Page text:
He characterizes Tigreans as “extremely greedy and short-sighted…engaged in massive plunder deception, corruption and perpetual and obdurate machinations to dominate everyone and everything in Ethiopia as if there is no tomorrow.”

Hasn’t the world heard this kind of hate speech before?

Didn’t Adolph Hitler demonize and scapegoat the Jewish people, leading to the murder of over 6 million Jews in a Holocaust, using precisely this kind of speech?

Didn’t the Hutu-led government use precisely this kind of speech to kill almost a million Tutsis in a matter of six weeks beginning in April 1994?

This is exactly the language used by President Juvenal Habyarimana’s government in the year preceding the massacre of almost a million Tutsis and moderate Hutus. Radio Mille Collines’ daily broadcasts to the Rwandan people told people that the minority Tutsis were coming to Hutu homes to take their land, their wealth and slaughter to them in their beds. These Hutu extremists claimed that Tutsis were trying to cleanse Rwanda of the Hutu in a genocide.,

Neamin Zeleke, along with other opposition members, are writing articles posted on various websites, such as ethiomedia, claiming that the TPLF is committing genocide against the Amhara, against the Oromo, against the Anuak and so on. These are very serious accusations that are thrown around to incite peoples’ passions. It is an insult to the six million Jews, one million Tutsis, and more than a million and a half Armenians who were the victims of genocide to use that word to advance a narrow, self-serving political agenda.

It is unfortunate that the so-called elites living in the diaspora have fallen so low as to incite people to violence using the same language used by Adolph Hitler and Juvenal Habyimana.

Ethiopians living in the diaspora have a responsibility to the people of Ethiopia to speak out against such hate speech. Given the danger it poses to the peace and security of, most certainly, Tigreans and, certainly, all Ethiopians, it is not hyperbole when comparing Ethiopia’s hate speech to Radio Mille Collines. When you read these words written by Neamin Zeleke and others, the meaning is clear—tragically clear.

Ethiopians living in the diaspora have a responsibility to call out these elites who are writing articles filled with the same hate speech that resulted in millions of deaths. Website editors should establish policies that prohibit hate speech on their sites through an editorial board that balances the principle of of free speech from hate speech. Readers can boycott websites that condone such free speech or can use the “comment” platform to protest hate speech.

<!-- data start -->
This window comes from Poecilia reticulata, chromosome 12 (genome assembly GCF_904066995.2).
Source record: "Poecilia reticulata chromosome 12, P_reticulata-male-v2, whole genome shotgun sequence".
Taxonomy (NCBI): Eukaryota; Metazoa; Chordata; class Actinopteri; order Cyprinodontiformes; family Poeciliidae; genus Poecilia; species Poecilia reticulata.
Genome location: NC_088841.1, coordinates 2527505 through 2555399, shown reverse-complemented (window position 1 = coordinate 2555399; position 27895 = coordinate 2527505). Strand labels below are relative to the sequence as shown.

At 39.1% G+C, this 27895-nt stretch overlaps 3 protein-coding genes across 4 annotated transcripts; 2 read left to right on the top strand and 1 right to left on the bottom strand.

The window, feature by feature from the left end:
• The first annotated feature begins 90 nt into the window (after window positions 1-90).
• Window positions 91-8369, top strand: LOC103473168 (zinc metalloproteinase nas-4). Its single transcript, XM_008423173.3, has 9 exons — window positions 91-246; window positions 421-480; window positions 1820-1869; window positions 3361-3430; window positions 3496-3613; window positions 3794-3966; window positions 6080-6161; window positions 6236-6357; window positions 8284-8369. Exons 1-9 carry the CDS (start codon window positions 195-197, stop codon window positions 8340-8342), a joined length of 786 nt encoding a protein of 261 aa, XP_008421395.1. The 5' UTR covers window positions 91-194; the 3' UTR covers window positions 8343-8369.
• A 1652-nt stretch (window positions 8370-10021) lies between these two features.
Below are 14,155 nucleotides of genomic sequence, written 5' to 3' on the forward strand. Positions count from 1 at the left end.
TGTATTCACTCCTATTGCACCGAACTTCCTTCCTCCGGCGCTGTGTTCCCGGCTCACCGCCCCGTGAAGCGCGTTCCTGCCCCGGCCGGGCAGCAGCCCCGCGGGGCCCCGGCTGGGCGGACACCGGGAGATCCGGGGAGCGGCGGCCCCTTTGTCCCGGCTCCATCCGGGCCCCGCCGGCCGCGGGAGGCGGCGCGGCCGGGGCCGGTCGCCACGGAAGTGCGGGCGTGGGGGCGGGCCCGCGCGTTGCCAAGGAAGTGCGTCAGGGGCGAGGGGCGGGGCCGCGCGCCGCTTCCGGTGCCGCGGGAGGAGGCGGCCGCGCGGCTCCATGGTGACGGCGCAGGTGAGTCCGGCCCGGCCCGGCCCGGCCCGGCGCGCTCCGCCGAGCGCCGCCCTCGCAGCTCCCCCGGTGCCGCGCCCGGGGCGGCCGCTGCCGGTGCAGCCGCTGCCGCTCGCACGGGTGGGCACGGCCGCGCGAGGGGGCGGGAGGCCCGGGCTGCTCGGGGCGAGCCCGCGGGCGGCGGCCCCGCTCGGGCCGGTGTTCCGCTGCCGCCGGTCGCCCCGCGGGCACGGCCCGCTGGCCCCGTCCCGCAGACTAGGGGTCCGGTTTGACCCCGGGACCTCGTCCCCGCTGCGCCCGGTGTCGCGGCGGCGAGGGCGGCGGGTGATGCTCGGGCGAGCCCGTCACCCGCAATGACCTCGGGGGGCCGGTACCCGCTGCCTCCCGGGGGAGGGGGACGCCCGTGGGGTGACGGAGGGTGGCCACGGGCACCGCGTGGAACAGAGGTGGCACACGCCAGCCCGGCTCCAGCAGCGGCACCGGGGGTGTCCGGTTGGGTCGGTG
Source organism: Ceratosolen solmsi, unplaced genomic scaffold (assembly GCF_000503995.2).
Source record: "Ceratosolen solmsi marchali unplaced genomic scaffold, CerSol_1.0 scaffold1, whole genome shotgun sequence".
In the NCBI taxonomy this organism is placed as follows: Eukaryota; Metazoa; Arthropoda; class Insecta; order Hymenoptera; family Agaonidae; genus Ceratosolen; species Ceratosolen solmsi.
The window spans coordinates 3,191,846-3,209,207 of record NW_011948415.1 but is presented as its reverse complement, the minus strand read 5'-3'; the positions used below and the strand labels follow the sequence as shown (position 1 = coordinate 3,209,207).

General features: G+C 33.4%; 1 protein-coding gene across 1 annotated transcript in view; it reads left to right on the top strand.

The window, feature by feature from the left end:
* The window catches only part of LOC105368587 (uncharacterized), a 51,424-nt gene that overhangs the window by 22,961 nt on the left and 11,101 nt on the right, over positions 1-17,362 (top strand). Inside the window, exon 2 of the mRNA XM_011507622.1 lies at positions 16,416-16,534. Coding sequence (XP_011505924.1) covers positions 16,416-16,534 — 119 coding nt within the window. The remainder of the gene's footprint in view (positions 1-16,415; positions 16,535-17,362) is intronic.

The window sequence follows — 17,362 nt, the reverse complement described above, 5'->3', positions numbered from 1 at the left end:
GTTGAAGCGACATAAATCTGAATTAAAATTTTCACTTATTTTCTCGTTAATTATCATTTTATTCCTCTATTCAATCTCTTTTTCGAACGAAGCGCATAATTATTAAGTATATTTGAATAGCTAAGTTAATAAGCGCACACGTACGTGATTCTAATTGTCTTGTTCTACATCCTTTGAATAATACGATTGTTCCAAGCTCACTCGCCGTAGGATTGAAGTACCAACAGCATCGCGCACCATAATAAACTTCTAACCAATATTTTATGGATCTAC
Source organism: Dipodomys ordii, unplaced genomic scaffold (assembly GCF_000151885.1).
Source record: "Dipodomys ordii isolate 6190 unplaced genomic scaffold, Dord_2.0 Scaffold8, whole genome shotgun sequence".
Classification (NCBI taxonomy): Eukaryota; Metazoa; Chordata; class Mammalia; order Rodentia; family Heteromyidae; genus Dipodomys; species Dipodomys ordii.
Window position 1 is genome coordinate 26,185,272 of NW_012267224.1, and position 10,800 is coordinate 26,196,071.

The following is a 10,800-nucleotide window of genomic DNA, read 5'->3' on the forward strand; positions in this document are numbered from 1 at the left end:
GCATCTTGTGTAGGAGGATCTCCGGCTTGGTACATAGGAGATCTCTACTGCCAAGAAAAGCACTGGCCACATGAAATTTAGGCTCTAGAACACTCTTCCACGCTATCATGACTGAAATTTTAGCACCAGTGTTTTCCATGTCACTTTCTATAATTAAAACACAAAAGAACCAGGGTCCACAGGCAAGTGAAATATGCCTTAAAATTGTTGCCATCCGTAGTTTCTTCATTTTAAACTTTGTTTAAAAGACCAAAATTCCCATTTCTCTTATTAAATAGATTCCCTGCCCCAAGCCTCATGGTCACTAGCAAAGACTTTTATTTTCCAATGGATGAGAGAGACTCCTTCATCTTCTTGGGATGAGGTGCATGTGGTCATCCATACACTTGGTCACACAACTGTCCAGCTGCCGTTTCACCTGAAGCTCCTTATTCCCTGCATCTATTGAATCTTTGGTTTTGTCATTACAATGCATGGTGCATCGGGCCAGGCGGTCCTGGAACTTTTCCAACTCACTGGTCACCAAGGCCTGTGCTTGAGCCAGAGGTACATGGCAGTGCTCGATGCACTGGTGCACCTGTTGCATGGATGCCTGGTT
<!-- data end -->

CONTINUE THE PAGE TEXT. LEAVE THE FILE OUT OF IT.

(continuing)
The diaspora needs to speak with one voice that supports the right to oppose the current government but condones the use of hate speech.

Neamin Zeleke, and others like him, have shown that they are willing to do anything and sacrifice anyone in their naked grab for power. After all, Neamin played a leading role in Ginbot 7, an organization that has admitted to training and equipping Ethiopians to set bombs in areas such as shopping centers, churches and mosques. Ethiopians in the diaspora need to publicly reject the leadership of these so-called elites and find others means of opposing the government that doesn’t use tactics targeting the Ethiopian people–people these hate -filled elites seem to find dispensable in calculating the outcome.

It is time to speak out now before it is too late. These leaders care nothing about the people they claim to serve. Neamin Zeleke and others like him are disgraceful and should be shown the door. Ethiopians who oppose the government deserve better leaders than those men who would sell their souls–and the souls of all Ethiopians–to take power.

Strathink reminds Ethiopians everywhere of the famous quote by Martin Niemöller a prominent Protestant pastor who emerged as an outspoken public foe of Adolf Hitler. Niemoller was in a German concentration camp the last seven years of Nazi rule.

First they came for the Socialists, and I did not speak out—
Because I was not a Socialist.

Then they came for the Trade Unionists, and I did not speak out—
Because I was not a Trade Unionist.

Then they came for the Jews, and I did not speak out—
Because I was not a Jew.

Then they came for me—and there was no one left to speak for me.